From the south of Tenerife, you can visit the Teide National Park and the town of Puerto de la Cruz in one excursion. This combination will make you enjoy two of the most attractive places in the island.

The Teide National Park occupies the highest part of the island of Tenerife. It is the largest and oldest national park in the Canary Islands, and the third oldest in Spain. In 2007, it was declared World Heritage Site by UNESCO and since then the park is considered one of the 12 Treasures of Spain. In this area is the volcano Teide which, at 3.718 meters, is the highest peak in the Canary Islands, Spain and any Atlantic Ocean landmass. It is also the third largest volcano in the world from its base on the ocean floor, only surpassed by the Mauna Kea and Mauna Loa in Hawaii.

From there, the tour will bring you through the spectacular Orotava Valley falls to the north coast, where is located the city of Puerto de la Cruz. In this city, you can visit the Loro Parque, the Botanical Garden, the Martiánez Lake pool complex, the Beach Garden or the Plaza del Charco, that are just some of the attractions of this locality.

The Carnival of Santa Cruz de Tenerife is considered as the second most popular and internationally known carnival in the world, after those held in Rio de Janeiro. In fact, the city of Santa Cruz de Tenerife is twinned with the city of Rio de Janeiro for this reason.

During this event, the streets welcome all kind of performances and parades of ‘Murgas’ (groups of singers with lyrics describing political life of Tenerife in a satirical way) or ‘Rondallas’ (small Philharmonics) accompanied by cavalcades, thousands of costumes, spectacular floats, dancers and musicians dressed in their finery.  The best part is that everything takes place in the street so you can live it to the full!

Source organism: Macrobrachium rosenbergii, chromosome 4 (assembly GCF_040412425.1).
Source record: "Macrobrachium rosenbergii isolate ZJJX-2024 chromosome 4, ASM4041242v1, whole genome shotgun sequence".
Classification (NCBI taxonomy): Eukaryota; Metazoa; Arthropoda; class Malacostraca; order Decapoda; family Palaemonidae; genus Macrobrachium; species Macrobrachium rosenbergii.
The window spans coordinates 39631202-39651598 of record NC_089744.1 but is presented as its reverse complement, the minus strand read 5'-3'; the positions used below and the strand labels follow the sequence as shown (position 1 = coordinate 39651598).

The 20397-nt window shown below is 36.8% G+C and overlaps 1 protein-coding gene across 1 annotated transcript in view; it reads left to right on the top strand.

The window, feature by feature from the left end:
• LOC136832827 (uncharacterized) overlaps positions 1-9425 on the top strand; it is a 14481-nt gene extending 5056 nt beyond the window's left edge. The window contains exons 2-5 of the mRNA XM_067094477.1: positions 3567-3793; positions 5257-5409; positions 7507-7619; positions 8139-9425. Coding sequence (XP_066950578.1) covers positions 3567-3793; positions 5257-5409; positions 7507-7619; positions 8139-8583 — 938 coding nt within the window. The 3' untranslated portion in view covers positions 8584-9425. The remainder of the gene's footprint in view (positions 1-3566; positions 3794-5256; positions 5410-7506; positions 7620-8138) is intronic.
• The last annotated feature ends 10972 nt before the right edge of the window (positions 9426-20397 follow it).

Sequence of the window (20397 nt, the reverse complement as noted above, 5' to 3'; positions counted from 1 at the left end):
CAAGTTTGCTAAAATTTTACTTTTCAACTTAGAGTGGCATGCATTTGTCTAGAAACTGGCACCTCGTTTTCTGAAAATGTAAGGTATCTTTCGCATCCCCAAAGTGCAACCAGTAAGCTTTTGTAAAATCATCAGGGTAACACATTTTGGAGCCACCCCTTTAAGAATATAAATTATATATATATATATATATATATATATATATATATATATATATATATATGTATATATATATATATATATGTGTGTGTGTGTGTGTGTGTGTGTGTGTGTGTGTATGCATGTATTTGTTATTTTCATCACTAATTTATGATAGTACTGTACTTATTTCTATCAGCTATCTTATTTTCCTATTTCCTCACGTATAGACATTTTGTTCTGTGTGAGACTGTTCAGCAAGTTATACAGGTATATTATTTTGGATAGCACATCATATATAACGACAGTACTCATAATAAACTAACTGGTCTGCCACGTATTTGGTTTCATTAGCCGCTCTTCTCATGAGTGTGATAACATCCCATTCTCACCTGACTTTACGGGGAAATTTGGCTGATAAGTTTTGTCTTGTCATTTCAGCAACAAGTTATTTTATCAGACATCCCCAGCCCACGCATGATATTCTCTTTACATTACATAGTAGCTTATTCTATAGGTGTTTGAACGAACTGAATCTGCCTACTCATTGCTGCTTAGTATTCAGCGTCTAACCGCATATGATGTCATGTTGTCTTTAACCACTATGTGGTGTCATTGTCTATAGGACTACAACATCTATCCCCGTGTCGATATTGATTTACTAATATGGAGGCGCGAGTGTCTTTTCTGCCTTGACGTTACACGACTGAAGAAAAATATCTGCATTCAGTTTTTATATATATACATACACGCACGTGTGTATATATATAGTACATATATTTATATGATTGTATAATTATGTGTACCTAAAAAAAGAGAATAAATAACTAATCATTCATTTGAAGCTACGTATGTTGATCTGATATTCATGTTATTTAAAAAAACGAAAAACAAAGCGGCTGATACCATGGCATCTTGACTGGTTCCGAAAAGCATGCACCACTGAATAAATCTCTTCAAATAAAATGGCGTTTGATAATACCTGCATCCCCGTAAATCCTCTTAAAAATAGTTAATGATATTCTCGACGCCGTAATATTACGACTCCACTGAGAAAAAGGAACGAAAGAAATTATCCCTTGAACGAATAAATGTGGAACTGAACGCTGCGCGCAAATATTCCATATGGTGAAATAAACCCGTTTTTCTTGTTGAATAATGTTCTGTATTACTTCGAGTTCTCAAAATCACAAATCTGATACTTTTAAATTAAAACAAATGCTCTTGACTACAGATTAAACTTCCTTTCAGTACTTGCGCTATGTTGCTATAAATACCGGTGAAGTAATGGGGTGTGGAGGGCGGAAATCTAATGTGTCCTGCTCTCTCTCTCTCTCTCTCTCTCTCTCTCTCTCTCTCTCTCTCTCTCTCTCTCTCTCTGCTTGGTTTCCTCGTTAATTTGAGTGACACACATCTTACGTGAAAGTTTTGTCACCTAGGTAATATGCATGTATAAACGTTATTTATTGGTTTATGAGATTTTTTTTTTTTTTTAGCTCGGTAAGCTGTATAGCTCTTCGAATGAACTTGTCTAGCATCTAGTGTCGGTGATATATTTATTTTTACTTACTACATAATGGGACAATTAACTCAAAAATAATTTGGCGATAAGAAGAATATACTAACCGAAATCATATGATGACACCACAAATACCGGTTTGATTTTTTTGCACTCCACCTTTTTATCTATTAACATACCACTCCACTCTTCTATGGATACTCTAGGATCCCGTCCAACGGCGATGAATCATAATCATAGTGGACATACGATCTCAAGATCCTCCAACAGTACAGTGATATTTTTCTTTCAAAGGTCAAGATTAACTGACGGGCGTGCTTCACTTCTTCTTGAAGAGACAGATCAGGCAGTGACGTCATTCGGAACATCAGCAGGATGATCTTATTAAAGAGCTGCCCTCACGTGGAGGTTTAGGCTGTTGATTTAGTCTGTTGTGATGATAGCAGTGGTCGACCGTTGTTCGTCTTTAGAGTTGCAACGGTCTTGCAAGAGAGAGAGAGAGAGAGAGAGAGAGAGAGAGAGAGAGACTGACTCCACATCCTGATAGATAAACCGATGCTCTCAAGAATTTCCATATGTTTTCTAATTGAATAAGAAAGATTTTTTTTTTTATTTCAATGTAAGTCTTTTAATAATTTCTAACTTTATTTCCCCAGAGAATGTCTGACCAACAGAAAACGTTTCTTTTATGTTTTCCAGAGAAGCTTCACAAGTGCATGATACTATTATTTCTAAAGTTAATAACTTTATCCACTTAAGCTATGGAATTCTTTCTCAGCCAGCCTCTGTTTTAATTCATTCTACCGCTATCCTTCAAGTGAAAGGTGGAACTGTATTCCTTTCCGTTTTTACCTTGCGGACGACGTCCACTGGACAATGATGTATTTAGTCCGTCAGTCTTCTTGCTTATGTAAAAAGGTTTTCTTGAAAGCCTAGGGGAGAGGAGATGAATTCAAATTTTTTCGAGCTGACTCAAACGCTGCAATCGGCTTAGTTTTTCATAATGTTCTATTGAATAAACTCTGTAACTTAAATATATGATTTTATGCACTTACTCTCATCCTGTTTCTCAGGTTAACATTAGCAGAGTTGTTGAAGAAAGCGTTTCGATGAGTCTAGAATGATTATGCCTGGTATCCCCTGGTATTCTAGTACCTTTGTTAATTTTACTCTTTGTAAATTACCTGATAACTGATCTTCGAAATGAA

The ‘fiesta’ in the streets of Santa Cruz starts on the Friday before Carnival Tuesday (Shrove Tuesday) with a spectacular opening procession. The party continues night after night around the island until Ash Wednesday and the ‘Burial of the sardine’. It consists of a procession with a huge model fish which is finally cremated. The last weekend, festivities come to an end in a huge ball.

You can take advantage of your stay in Gran Canaria to visit, either by boat or plane, other islands of the Canary archipelago. The flight distance between the islands is less than an hour, with frequent departures throughout the day. Similarly, modern marine vessels make connections linking the islands several times a day.

You can go to discover the magic of Lanzarote, heading down into spectacular volcanic landscapes that seem to belong to distant worlds and where even the heat from inside the earth comes to the surface. You will enjoy its peaceful white beaches and clear waters and savor the breathtaking views of small islands that can be seen from the cliff. The island was declared as one of the universal models of sustainable development by the World Tourism Organization, thanks in large part to the artist César Manrique.